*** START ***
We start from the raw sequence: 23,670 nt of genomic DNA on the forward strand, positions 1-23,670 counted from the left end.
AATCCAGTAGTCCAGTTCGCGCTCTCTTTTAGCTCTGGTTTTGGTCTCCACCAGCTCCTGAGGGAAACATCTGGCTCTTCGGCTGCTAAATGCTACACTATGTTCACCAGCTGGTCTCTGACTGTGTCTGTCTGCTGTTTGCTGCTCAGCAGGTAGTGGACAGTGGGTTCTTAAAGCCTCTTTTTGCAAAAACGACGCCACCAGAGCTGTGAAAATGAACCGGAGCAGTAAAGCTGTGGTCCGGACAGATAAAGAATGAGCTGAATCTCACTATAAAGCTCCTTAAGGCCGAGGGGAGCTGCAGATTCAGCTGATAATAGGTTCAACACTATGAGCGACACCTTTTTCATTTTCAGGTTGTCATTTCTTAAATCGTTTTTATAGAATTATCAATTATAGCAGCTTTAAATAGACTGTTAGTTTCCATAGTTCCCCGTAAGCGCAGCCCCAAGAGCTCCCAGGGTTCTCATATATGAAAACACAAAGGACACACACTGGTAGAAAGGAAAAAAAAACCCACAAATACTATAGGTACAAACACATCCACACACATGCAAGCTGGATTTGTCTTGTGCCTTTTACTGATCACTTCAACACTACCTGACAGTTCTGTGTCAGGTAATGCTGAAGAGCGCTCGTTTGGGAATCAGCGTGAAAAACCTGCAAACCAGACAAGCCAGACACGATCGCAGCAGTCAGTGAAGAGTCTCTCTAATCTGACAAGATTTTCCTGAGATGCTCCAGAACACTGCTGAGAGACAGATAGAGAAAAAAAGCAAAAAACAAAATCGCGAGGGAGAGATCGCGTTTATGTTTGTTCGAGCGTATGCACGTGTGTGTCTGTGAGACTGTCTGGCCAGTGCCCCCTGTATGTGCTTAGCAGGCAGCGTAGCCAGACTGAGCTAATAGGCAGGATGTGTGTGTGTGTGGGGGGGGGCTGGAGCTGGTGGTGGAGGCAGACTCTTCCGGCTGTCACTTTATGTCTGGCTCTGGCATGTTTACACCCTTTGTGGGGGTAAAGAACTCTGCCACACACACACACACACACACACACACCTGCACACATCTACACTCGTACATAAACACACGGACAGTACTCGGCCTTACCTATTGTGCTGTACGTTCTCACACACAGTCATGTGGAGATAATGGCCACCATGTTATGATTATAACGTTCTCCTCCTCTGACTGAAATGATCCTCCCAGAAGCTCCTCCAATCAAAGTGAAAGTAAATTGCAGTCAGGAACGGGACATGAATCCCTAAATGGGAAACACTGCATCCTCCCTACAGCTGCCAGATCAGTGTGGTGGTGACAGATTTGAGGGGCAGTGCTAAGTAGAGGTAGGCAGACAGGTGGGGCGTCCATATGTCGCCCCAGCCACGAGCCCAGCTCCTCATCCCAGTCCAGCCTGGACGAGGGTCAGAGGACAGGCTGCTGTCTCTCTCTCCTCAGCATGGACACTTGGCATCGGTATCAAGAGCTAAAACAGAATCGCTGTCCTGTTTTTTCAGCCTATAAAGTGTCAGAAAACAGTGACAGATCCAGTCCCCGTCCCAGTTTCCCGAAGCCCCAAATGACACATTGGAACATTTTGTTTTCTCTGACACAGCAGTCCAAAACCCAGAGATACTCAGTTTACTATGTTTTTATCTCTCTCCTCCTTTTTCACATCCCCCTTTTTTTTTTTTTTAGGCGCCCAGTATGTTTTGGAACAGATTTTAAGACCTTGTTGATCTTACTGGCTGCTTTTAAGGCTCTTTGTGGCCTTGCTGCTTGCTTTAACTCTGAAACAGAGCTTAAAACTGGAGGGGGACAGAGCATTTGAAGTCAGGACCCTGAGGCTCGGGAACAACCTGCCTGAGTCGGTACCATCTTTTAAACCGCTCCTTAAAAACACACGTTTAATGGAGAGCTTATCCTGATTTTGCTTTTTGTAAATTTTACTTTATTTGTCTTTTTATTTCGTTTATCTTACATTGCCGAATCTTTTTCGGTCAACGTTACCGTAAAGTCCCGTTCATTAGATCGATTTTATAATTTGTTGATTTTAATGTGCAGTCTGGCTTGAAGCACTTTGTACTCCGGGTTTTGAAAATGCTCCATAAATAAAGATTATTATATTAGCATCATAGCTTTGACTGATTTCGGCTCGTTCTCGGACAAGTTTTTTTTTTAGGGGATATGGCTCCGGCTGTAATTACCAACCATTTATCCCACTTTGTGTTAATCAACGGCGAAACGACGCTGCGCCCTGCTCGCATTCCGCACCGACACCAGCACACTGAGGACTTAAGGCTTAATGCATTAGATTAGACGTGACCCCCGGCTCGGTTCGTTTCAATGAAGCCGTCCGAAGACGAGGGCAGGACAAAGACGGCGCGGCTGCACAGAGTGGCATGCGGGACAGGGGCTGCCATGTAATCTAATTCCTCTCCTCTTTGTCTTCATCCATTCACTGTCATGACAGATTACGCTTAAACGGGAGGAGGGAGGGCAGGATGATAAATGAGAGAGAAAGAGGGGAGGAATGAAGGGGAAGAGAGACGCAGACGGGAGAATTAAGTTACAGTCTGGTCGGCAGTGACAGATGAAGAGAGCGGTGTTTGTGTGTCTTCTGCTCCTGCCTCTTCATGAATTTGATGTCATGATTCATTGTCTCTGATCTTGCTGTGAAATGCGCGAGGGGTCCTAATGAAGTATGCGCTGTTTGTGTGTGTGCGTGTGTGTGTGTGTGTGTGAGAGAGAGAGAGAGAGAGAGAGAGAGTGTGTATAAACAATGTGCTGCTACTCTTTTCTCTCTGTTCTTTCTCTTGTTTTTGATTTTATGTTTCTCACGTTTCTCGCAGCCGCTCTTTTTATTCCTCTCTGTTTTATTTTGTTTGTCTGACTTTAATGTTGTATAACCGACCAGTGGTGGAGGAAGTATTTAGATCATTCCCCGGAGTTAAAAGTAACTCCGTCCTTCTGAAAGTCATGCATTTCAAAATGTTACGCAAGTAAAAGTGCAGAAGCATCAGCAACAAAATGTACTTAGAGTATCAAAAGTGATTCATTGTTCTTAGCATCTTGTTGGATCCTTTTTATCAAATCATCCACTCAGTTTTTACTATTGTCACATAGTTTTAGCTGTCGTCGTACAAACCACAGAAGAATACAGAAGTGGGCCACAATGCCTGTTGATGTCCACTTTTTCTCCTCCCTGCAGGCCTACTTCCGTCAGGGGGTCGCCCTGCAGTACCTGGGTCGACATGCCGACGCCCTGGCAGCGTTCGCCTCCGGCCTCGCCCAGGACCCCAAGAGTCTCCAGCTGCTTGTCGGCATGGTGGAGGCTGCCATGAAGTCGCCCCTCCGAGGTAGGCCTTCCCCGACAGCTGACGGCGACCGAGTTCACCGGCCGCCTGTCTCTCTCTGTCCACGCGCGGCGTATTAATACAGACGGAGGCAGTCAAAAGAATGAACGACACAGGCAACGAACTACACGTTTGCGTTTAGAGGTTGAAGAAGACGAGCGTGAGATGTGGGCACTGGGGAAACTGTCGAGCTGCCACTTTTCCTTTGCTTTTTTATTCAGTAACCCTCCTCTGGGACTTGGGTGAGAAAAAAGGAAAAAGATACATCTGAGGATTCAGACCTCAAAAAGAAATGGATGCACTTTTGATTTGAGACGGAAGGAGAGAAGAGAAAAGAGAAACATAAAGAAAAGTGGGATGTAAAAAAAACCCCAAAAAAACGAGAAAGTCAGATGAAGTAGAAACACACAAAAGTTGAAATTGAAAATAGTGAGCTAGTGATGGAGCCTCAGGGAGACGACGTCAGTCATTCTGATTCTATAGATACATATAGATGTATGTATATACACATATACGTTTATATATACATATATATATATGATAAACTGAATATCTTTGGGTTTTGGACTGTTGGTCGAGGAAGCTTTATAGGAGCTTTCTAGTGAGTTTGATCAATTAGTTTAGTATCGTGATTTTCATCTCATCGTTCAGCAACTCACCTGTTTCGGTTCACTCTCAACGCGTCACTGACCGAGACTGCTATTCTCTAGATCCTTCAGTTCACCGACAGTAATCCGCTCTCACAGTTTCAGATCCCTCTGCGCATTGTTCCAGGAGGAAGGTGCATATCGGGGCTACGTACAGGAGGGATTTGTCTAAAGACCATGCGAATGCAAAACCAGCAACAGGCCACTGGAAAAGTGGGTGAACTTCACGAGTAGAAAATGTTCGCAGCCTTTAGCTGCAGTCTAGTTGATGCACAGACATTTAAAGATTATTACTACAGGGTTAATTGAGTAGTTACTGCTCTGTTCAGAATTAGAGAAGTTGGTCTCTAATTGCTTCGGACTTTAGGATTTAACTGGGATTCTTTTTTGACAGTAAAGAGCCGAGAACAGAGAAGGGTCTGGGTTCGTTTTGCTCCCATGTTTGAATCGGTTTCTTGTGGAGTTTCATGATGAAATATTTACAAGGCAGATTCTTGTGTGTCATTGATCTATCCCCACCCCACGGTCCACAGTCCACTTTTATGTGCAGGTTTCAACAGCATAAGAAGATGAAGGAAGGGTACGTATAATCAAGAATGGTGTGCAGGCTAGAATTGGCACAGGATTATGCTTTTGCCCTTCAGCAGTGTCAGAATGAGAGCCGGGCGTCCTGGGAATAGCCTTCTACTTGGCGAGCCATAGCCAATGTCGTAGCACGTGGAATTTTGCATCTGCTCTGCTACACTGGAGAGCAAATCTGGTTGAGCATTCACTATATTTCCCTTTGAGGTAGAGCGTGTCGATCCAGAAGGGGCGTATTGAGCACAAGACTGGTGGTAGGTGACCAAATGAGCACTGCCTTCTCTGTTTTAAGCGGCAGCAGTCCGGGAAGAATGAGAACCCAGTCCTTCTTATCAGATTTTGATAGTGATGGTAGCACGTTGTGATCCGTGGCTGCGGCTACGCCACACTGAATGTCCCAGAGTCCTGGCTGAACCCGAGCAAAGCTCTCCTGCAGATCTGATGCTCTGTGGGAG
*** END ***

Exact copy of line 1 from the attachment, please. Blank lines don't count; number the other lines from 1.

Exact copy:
We start from the raw sequence: 23,670 nt of genomic DNA on the forward strand, positions 1-23,670 counted from the left end.